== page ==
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16:36, August 16, 2010
Subdeacons marrying is the norm in many churches, esp. those of Byzantine tradition. It's no longer regarded as being by economy.
[[Image:Orthodox clergy.jpg|right|thumb|300px|Clergy L to R: [[priest]], two [[deacon]]s, and a [[bishop]]]]
is the generic term used to describe the formal religious leadership within the Orthodox Christian Church. The term comes from Greek κλήρος (a lot, that which is assigned by lot (allotment) or metaphorically, heritage).
in the [[Orthodox Church]] are those individuals set aside to perform certain tasks and/or exercise certain authority in the life of the Church.
Orthodox clergy take care of the ritual aspects of the religious life of the Church, teach, or otherwise help in spreading Orthodox doctrine and practices. They often deal with life-cycle events such as child birth, [[baptize|baptism]], [[marriage]], and death.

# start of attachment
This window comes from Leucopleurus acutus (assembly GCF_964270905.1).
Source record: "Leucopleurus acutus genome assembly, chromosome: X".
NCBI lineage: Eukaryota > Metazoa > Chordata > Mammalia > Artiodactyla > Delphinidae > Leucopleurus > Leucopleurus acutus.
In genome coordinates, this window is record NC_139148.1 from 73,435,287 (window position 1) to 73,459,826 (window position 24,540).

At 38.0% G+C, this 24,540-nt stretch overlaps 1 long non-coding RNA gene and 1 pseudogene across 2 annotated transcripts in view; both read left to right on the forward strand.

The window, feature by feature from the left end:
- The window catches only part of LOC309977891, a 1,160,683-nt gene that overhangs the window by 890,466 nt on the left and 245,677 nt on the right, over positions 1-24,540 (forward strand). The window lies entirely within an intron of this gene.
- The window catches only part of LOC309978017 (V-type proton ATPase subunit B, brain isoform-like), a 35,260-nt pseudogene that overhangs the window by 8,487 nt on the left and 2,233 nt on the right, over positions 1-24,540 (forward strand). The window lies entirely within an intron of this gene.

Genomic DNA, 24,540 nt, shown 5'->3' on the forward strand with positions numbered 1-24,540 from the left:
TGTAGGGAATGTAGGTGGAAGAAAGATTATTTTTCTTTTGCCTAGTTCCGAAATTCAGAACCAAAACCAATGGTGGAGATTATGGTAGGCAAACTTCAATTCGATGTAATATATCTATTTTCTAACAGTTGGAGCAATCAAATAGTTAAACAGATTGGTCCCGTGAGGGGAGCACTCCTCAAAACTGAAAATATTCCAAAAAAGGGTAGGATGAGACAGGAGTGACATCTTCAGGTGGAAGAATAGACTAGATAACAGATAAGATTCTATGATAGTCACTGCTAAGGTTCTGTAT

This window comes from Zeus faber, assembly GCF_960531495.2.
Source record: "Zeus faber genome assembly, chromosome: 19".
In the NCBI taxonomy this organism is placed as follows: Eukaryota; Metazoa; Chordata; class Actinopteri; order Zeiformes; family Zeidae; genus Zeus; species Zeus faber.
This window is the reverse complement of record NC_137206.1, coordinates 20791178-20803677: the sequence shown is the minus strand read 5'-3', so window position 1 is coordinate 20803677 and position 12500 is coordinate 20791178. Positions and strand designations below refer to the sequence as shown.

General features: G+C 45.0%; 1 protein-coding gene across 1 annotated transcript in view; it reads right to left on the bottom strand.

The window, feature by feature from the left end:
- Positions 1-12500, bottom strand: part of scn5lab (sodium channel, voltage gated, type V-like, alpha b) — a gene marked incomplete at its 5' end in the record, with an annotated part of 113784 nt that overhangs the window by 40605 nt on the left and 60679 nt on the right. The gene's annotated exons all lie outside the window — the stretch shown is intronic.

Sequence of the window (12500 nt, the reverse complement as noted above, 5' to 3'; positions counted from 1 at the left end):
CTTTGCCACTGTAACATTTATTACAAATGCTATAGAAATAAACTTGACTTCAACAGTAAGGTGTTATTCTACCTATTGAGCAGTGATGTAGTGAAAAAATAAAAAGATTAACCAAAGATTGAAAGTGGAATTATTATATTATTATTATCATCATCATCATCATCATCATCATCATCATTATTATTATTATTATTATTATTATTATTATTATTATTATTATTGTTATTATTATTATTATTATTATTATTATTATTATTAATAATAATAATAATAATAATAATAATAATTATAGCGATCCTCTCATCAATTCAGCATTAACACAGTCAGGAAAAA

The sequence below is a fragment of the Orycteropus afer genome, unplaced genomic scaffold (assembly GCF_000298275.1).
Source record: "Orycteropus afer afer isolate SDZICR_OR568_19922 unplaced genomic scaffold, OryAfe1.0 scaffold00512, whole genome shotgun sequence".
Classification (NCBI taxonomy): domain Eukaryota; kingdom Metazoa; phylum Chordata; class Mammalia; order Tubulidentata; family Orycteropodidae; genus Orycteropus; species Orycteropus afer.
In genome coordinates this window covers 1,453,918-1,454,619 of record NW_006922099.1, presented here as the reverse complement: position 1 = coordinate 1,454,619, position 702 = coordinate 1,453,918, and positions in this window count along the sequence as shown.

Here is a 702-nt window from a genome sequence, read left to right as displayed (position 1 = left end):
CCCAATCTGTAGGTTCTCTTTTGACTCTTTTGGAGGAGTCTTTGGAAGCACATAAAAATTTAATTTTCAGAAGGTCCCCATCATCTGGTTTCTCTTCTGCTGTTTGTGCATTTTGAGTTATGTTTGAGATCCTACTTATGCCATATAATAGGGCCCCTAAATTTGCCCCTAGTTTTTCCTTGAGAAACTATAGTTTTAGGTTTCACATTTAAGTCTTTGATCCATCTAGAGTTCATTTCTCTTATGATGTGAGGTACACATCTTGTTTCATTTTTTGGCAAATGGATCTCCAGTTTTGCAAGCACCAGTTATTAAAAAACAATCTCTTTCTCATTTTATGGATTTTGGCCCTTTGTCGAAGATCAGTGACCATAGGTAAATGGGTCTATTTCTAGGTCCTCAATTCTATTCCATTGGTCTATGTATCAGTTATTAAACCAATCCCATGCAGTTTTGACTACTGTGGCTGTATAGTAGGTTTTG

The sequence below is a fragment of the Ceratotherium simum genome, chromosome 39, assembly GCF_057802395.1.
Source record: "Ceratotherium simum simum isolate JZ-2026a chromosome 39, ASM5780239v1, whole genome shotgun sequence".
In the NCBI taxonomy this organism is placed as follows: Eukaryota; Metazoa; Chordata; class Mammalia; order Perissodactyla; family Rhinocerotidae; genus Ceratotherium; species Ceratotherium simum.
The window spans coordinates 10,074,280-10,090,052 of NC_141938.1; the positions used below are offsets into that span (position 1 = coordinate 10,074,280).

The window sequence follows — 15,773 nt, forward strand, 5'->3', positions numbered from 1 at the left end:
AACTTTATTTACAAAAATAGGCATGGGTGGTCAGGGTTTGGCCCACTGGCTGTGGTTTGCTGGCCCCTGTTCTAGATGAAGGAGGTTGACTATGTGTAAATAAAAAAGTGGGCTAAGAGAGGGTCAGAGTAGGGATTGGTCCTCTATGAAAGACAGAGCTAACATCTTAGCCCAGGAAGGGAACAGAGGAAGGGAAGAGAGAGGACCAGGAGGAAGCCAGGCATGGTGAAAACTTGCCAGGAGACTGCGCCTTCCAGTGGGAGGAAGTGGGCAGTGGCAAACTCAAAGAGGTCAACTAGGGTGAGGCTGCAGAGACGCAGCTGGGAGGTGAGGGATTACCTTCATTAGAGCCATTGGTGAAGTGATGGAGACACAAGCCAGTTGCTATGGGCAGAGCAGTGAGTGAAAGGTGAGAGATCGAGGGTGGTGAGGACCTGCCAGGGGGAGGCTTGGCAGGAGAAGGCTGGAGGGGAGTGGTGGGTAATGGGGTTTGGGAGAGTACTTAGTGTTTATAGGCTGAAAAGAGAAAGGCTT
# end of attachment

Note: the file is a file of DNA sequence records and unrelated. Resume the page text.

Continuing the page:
work both inside and outside houses of worship, and can be found working in hospitals, nursing homes, missions, armed forces, etc.
There is a significant difference between clergy and [[theologian]]s; clergy have the above-mentioned duties while theologians
scholars of religion and theology and are not necessarily clergy. A [[laity|layperson]] can be a theologian. The two fields, of course, often overlap. The clergy status in the Orthodox Church is reserved for males.
In countries and societies where Orthodoxy has special status governed by special laws, i.e., are "state religions," the clergy may be financed (or co-financed) by the state, but usually they are supported financially by donations of individual Orthodox Christian members.
The term "clergy" as generally used in the Orthodox Church applies to those who are members of the
[[major orders]] and
are ordained. Those who assist the clergy in the services of the church and are tonsured are referred to as members of the [[minor orders]].